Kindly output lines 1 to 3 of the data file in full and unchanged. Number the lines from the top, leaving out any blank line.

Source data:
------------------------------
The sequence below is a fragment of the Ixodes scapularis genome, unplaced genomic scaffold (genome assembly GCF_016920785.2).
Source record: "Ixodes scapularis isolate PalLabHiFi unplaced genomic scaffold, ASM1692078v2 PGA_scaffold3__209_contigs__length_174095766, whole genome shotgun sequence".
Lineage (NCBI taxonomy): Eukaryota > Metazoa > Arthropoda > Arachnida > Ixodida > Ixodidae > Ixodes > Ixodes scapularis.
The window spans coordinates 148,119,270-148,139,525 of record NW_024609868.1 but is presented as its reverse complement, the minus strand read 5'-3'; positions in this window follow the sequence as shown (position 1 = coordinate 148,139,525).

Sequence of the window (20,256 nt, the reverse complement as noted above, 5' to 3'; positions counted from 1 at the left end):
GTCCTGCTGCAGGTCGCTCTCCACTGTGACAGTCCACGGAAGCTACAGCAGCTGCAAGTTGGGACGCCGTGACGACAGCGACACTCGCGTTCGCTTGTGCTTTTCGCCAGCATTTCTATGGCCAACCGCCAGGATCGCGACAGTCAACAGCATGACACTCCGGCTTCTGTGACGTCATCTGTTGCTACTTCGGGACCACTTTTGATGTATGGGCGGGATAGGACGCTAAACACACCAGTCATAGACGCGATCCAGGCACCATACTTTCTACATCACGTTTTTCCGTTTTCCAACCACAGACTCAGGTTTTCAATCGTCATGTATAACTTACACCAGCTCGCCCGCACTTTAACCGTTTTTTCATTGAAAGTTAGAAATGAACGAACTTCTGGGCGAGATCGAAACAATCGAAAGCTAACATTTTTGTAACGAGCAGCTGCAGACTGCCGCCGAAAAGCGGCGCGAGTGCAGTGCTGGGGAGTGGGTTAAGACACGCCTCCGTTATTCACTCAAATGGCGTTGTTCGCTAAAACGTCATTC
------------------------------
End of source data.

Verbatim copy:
The sequence below is a fragment of the Ixodes scapularis genome, unplaced genomic scaffold (genome assembly GCF_016920785.2).
Source record: "Ixodes scapularis isolate PalLabHiFi unplaced genomic scaffold, ASM1692078v2 PGA_scaffold3__209_contigs__length_174095766, whole genome shotgun sequence".
Lineage (NCBI taxonomy): Eukaryota > Metazoa > Arthropoda > Arachnida > Ixodida > Ixodidae > Ixodes > Ixodes scapularis.